While policymakers focus on whether special education needs more money and a major overhaul from Washington, the parents of children with special needs bring a different perspective to the debate, said Deborah Wadsworth, president of Public Agenda. We heard no broad call for reform among the parents. While they share some of the concerns raised by critics, many of the parents simply cannot imagine what their children's lives would be like without the special services provided by their public schools.
The study showed that most parents, once their children receive special education services, tend to give the programs good ratings, and most believe that mainstreaming helps special needs children academically. Two-thirds (67 percent) rate their schools good or excellent in providing their children with the help they need. And 64 percent said that once their child was identified as having special needs, it was easy to get the services they needed, versus 35 percent who expressed frustration.
Most of the parents surveyed by Public Agenda gave their own school programs good marks, said Wadsworth. But there is a frustrated minority who say they continually run up against an uncooperative, unhelpful bureaucracy.
Today, some six million children, or about 13 percent of total public school enrollment, receive special education services. In response, school districts have had to find well-trained teachers, determine how to apply new academic standards and how to balance the interests of all students. In a survey of its members earlier this year by the National School Boards Association, nearly 90 percent cited special education as an issue of moderate or significant concern. In its survey of special ed parents, Public Agenda found:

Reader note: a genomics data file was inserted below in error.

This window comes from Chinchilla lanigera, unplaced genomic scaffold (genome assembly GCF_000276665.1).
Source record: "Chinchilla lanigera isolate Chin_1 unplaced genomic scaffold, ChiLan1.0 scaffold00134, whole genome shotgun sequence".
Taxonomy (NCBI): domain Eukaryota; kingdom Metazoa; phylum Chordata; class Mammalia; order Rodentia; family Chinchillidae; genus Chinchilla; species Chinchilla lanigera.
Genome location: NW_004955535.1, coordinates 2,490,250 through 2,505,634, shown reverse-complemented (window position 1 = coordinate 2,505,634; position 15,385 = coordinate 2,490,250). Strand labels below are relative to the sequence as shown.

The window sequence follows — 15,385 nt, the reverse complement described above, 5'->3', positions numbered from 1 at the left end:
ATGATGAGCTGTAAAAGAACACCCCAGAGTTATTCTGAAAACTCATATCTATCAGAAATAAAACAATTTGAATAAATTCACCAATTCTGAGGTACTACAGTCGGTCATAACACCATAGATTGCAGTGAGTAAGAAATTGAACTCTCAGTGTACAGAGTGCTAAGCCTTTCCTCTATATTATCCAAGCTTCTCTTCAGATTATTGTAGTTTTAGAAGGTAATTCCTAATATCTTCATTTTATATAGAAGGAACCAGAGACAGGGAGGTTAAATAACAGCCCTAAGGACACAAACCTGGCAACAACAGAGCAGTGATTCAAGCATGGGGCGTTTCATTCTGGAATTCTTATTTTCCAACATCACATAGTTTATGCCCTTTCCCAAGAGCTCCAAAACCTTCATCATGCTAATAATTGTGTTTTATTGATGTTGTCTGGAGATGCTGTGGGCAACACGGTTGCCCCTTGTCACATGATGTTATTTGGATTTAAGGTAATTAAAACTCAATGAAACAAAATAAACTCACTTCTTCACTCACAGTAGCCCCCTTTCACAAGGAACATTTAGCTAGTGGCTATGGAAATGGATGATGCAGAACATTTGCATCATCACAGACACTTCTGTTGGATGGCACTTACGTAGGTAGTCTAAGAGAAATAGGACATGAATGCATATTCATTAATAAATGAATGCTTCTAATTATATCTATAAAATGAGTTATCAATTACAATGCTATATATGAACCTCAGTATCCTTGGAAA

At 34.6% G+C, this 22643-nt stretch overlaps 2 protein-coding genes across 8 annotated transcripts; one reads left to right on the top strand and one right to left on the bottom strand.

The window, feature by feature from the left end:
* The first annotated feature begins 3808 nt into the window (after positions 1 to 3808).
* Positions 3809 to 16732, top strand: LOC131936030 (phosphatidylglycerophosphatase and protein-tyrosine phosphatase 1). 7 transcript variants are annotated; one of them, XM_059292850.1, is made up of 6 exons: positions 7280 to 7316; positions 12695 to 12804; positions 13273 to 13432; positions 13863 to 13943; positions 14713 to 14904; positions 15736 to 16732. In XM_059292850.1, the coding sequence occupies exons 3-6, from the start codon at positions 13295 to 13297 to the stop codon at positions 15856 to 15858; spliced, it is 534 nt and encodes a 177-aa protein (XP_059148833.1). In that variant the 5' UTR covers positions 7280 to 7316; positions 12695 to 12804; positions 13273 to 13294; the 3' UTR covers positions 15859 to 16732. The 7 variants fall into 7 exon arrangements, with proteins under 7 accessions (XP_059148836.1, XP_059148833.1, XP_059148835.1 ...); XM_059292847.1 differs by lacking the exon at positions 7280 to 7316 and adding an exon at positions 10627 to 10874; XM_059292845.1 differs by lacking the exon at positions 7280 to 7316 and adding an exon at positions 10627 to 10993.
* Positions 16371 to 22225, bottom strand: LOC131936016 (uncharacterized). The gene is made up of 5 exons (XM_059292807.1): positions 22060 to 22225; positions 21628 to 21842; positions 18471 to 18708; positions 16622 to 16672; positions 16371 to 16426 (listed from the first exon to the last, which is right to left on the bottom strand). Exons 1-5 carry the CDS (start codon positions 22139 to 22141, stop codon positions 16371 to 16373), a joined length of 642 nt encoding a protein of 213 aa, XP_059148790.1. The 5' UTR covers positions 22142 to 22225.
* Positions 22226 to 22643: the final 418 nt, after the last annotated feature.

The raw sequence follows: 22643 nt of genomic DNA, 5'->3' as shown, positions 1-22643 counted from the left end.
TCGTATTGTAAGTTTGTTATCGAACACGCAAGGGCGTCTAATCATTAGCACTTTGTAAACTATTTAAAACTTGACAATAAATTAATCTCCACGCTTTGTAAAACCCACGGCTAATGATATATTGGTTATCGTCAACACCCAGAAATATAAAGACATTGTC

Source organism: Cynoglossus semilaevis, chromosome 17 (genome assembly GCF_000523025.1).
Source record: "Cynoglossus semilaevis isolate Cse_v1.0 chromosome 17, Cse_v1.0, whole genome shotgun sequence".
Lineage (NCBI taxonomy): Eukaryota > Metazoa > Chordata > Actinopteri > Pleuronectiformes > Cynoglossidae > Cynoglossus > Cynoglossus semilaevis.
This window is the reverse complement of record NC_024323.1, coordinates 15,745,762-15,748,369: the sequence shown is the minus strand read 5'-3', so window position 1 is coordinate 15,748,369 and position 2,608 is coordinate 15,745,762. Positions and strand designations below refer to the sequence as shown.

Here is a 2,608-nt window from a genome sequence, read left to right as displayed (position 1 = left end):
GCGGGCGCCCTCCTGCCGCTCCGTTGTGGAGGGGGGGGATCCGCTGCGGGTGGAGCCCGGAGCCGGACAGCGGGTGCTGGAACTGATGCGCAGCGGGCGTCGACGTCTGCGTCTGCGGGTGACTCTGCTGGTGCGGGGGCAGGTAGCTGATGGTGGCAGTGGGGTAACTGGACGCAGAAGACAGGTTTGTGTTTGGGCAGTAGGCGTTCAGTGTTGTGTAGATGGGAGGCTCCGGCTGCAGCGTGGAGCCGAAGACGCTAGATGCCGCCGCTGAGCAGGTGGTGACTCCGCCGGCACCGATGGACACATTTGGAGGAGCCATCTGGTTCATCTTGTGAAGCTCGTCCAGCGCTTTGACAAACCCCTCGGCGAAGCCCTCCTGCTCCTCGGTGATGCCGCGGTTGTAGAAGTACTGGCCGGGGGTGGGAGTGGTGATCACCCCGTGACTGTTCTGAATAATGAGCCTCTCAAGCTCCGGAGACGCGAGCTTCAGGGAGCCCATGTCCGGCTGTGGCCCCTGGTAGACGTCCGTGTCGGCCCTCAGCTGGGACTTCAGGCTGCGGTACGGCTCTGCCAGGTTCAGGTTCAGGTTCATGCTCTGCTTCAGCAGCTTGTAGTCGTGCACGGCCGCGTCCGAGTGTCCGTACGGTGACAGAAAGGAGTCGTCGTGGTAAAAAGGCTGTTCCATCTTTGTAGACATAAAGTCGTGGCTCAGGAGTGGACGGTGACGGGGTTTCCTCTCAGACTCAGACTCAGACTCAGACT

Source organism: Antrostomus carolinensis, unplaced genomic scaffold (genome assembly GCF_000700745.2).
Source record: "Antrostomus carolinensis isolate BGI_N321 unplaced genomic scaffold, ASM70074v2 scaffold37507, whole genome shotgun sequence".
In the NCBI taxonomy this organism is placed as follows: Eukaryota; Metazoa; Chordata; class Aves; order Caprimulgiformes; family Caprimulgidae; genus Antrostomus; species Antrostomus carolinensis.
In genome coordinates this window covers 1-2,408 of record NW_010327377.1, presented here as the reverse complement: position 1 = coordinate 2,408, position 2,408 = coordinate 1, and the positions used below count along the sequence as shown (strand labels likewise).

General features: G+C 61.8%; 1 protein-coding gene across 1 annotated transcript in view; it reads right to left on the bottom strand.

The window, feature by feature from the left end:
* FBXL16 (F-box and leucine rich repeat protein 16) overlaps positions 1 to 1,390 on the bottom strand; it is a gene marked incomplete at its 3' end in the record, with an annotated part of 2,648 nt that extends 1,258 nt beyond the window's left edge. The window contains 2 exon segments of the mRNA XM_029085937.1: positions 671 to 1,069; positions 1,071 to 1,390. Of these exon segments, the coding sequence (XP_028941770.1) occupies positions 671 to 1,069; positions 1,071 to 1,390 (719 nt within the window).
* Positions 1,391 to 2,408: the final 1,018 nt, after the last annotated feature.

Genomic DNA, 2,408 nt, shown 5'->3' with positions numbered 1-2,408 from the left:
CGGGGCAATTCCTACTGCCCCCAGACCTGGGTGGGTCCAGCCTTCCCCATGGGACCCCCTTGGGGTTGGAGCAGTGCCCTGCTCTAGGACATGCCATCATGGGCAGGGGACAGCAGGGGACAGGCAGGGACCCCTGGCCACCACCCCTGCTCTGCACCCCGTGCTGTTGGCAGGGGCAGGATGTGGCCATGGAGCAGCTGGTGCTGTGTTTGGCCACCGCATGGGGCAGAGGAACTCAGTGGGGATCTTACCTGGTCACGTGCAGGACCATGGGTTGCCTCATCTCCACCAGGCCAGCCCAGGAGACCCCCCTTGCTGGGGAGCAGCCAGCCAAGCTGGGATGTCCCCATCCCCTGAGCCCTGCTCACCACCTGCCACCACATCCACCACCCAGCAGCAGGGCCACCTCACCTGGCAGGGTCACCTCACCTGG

- 67 percent believed their school was doing a good (34 percent) or excellent (33 percent) job giving the help their child needed. Fully 77 percent said they feel treated as a part of their child's evaluation team and 69 percent believe they are offered real choices for their child.
- 72 percent rated the skill and quality of special ed teachers as good or excellent. Nearly seven in ten (69 percent) said their teachers know a lot about their child's disability and how to work with it, and 84 percent say their teachers really care about their child as a person.
- Nearly seven in 10 (69 percent) believe there is much less stigma attached to special education than in the past, and 55 percent of the parents whose children were in high school credit their schools as good (36 percent) or excellent (19 percent) in preparing their child for life after graduation. Just 13 percent of the parents surveyed said they had experienced resentment from other parents towards special education; 85 percent said they had not.